Now that the US government has proposed bailing out the pin-stripe and Gucci crowd, it’s about time it adopted a universal health programme for the common folk.

Saving someone’s life is more uplifting than preserving Morgan Stanley chief executive John Mack’s bonus. That’s right, saving a life. An estimated 22,000 people aged 25-64 in the US died in 2006—and 137,000 from 2000 through 2006—because they lacked health insurance, according to an Urban Institute study in January. About 41 million people in the US will be uninsured throughout 2008, according to the Henry J. Kaiser Family Foundation. For various reasons, an additional 36 million will go without health insurance for part of the year. That 77 million total represents a quarter of the US population and 94% of Germany’s. It is also 33% larger than Italy’s.

In 2006, US health care spending amounted to 15.3% of gross domestic product (GDP) and $6,714 per capita (more than Rs3.1 lakh at current exchange rate), according to the Organisation for Economic Cooperation and Development (OECD). That compares with 11.3% of GDP and $4,311 for Switzerland, and 11.1% and $3,449 for France. The OECD average was 8.9% of GDP and per-capita expenditure of $2,824. Although the US spends more on health care than other developed countries, it’s the only major industrialized nation that doesn’t offer comprehensive coverage to all. Twenty-seven of the 30 OECD members offer universal, or near-universal, coverage. Besides the US, only Mexico and Turkey don’t.

Now for a brief summary of the numbers. The uninsured will pay $30 billion out-of-pocket for health care this year and receive an additional $56 billion in so-called uncompensated care provided by hospitals, community organizations and physicians, according to the Kaiser Family Foundation. Federal and state funds will indirectly cover about $43 billion of that, private charities the rest.

If all uninsured people were to gain insurance coverage and use similar amounts of care as the currently insured, overall costs would rise by $123 billion, the foundation says.

Meanwhile, the US treasury and the Federal Reserve are on the hook for $29 billion of dodgy mortgage securities relating to JPMorgan Chase and Co.’s acquisition of Bear Stearns Companies Inc.; $85 billion for the rescue of American International Group Inc.; and as much as $200 billion to shore up Fannie Mae and Freddie Mac. In addition, there is treasury secretary Henry Paulson’s proposed $700 billion bailout fund and whatever losses may result from insuring $3.4 trillion of money-market mutual funds.

Thus, in current dollars, the finance industry’s aggregate bailout package could theoretically fund the incremental $123 billion increase needed to achieve universal health coverage for more than eight years.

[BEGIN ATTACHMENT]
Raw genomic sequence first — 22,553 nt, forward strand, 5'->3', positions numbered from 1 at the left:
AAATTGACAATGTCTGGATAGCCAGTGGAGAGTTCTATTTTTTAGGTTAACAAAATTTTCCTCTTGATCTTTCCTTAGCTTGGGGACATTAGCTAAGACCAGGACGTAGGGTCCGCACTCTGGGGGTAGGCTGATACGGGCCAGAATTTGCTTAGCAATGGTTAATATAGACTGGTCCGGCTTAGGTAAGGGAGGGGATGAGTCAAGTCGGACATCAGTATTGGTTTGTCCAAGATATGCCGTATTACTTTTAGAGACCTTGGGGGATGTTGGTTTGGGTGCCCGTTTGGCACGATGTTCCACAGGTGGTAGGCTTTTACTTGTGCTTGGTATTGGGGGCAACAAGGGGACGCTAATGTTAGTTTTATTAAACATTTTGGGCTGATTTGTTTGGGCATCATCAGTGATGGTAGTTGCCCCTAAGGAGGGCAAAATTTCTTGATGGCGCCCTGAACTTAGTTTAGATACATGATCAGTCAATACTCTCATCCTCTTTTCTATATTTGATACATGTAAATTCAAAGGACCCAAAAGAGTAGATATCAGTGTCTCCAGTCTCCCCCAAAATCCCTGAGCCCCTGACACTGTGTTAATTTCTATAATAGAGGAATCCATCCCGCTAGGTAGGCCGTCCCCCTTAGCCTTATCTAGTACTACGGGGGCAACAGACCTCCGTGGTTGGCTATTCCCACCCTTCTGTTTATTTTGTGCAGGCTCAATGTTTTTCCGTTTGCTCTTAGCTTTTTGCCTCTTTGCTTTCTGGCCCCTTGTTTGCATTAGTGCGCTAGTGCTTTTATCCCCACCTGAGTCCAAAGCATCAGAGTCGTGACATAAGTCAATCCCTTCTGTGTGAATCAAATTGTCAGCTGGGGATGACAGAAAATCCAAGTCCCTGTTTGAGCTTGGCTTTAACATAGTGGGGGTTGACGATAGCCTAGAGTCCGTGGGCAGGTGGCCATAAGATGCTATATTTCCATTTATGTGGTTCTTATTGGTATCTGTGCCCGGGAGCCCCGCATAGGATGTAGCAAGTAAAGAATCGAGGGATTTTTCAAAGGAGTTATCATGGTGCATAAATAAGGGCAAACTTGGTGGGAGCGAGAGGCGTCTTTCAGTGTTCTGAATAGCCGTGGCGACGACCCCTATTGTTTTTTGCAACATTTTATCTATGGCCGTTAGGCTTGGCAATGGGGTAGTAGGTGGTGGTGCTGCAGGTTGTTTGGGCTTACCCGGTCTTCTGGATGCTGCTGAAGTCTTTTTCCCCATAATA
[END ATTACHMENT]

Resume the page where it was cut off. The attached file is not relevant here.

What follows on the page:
Other ways the financial services industry could contribute to a US health system include an increase in the capital-gains duty, a turnover levy on securities transactions and a more progressive income tax that raises charges on the wealthy. And instead of relieving banks of their ailing mortgage securities, the government should get ownership stakes for taxpayers’ contributions, which could later be sold. Then there’s the Iraq fiasco, which may eventually cost US taxpayers $1 trillion to $2 trillion. That’s eight to 16 times the annual $123 billion incremental figure.

A health programme also makes good business sense for three reasons. First, the lost productivity associated with the poor health and shortened life spans of the uninsured cost the US economy $102-204 billion in 2006, according to a March report published by the Health Policy Program of the New America Foundation. “The economic cost imposed on the nation by the uninsured is as much as, and perhaps greater than, the public cost of covering them," the authors said.

Two, a health system would help the US attract investment because it relieves companies of a costly direct expense. This was one motive behind Toyota Motor Corp.’s 2005 decision to build a vehicle plant in Canada, instead of the US.

Three, after adjusting health care spending to reflect America’s higher GDP per capita, the US in 2005 spent more on health care than peer countries with comprehensive health insurance, even though Americans aren’t any sicker than others, according to a study last year by McKinsey and Co. “Despite higher costs, the United States does not deliver objectively better quality and access for US citizens as a whole, relative to peer countries," it said. Still, if taxpayers are expected to bail out Wall Street, they ought to demand something for themselves and their fellow citizens.

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